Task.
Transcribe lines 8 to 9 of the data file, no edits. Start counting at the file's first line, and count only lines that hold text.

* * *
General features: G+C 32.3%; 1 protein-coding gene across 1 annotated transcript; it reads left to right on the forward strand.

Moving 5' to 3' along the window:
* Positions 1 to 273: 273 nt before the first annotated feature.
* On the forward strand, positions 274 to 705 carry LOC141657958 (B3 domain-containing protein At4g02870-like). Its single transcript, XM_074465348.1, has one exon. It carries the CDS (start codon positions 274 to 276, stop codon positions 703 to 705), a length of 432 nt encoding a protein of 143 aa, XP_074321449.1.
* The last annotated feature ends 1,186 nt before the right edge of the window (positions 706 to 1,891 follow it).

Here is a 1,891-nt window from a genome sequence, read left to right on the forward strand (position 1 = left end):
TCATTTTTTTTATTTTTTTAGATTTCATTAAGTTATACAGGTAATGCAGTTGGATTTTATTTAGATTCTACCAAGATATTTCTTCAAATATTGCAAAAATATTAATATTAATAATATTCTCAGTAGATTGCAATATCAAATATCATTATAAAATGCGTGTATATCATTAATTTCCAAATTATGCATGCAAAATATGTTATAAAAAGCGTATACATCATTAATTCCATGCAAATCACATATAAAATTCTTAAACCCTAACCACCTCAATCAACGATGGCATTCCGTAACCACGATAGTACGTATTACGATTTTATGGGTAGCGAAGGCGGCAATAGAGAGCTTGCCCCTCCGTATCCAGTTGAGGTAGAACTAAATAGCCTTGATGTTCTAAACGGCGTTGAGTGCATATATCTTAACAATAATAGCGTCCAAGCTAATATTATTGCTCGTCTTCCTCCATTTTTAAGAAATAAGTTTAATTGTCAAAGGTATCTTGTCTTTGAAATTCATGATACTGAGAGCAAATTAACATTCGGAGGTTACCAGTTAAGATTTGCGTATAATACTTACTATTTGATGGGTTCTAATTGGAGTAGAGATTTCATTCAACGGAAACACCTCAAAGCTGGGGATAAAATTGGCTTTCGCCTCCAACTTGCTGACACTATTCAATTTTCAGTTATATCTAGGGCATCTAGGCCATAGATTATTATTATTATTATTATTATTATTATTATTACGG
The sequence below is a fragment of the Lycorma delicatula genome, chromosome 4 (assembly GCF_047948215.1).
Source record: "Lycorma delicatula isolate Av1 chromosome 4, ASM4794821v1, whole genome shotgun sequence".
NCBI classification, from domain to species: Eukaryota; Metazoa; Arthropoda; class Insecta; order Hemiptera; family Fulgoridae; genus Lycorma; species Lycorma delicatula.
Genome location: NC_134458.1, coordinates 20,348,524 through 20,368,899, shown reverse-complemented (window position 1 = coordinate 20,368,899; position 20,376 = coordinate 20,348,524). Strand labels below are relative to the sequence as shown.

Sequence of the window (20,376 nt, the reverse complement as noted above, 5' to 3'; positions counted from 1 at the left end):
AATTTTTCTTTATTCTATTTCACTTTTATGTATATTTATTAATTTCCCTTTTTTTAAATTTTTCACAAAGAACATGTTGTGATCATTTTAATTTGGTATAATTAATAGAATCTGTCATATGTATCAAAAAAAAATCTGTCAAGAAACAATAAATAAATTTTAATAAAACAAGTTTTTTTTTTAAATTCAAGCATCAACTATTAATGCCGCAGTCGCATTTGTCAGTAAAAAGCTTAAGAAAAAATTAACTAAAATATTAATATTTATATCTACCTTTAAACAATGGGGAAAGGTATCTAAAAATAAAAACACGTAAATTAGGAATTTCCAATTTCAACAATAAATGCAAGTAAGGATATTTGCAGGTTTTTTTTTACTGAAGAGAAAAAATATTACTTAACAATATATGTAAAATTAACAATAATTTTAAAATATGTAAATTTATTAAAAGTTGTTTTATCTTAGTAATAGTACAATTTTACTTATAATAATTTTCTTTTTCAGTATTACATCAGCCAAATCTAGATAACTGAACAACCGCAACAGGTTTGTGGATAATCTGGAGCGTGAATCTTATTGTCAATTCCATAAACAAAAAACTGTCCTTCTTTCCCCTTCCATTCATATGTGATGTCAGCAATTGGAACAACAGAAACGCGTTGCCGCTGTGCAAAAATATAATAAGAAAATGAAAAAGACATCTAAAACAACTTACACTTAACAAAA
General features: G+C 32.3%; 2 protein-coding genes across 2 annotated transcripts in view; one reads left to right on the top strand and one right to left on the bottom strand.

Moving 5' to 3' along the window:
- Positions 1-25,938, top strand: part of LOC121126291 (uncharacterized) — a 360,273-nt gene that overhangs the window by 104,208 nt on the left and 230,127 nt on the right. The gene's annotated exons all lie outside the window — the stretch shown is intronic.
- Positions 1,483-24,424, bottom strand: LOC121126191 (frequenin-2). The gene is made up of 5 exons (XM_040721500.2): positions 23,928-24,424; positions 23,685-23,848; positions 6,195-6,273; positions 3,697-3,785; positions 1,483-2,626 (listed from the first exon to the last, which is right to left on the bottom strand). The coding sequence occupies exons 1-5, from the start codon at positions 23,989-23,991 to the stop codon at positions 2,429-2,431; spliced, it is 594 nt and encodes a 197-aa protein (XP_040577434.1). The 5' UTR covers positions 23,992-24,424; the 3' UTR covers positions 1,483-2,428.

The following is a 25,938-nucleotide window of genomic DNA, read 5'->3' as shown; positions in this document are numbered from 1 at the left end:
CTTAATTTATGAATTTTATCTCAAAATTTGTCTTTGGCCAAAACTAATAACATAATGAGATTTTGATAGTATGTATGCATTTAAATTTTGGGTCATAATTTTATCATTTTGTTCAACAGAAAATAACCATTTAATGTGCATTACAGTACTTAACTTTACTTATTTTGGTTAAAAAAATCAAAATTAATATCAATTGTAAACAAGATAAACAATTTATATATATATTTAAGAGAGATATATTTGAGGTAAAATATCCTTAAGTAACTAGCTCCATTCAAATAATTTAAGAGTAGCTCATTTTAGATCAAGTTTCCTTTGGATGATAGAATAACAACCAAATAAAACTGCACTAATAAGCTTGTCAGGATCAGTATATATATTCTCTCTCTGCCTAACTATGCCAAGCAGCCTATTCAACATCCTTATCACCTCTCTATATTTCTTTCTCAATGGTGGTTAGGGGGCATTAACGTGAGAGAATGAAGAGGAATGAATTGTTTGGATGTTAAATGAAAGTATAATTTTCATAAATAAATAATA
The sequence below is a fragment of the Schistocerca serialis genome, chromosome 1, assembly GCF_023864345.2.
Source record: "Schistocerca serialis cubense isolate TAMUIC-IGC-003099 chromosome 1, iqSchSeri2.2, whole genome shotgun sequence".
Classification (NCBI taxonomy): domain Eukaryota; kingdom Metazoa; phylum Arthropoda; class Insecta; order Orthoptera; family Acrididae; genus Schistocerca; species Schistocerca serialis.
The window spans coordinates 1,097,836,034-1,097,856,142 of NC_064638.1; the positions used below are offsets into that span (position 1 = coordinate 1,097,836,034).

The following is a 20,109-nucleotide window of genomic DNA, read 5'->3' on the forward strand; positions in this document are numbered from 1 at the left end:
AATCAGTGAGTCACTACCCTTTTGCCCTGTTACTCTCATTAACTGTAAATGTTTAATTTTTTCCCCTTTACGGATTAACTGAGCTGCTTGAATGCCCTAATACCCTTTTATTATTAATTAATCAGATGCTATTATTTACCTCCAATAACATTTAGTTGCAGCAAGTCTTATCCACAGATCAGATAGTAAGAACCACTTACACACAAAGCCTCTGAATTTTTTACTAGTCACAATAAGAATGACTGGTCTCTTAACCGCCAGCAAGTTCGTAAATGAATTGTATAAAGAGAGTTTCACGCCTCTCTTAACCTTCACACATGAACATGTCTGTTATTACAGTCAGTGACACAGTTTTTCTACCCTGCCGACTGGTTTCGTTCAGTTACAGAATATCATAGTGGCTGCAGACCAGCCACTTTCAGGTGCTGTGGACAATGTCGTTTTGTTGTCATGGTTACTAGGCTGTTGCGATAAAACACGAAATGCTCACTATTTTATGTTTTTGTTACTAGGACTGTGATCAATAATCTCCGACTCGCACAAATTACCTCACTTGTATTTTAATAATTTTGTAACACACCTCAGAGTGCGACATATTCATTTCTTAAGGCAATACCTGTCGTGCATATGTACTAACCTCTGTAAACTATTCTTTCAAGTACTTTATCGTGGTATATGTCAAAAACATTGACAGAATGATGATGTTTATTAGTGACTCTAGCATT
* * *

The sequence below is a fragment of the Lycorma delicatula genome, chromosome 4 (assembly GCF_047948215.1).
Source record: "Lycorma delicatula isolate Av1 chromosome 4, ASM4794821v1, whole genome shotgun sequence".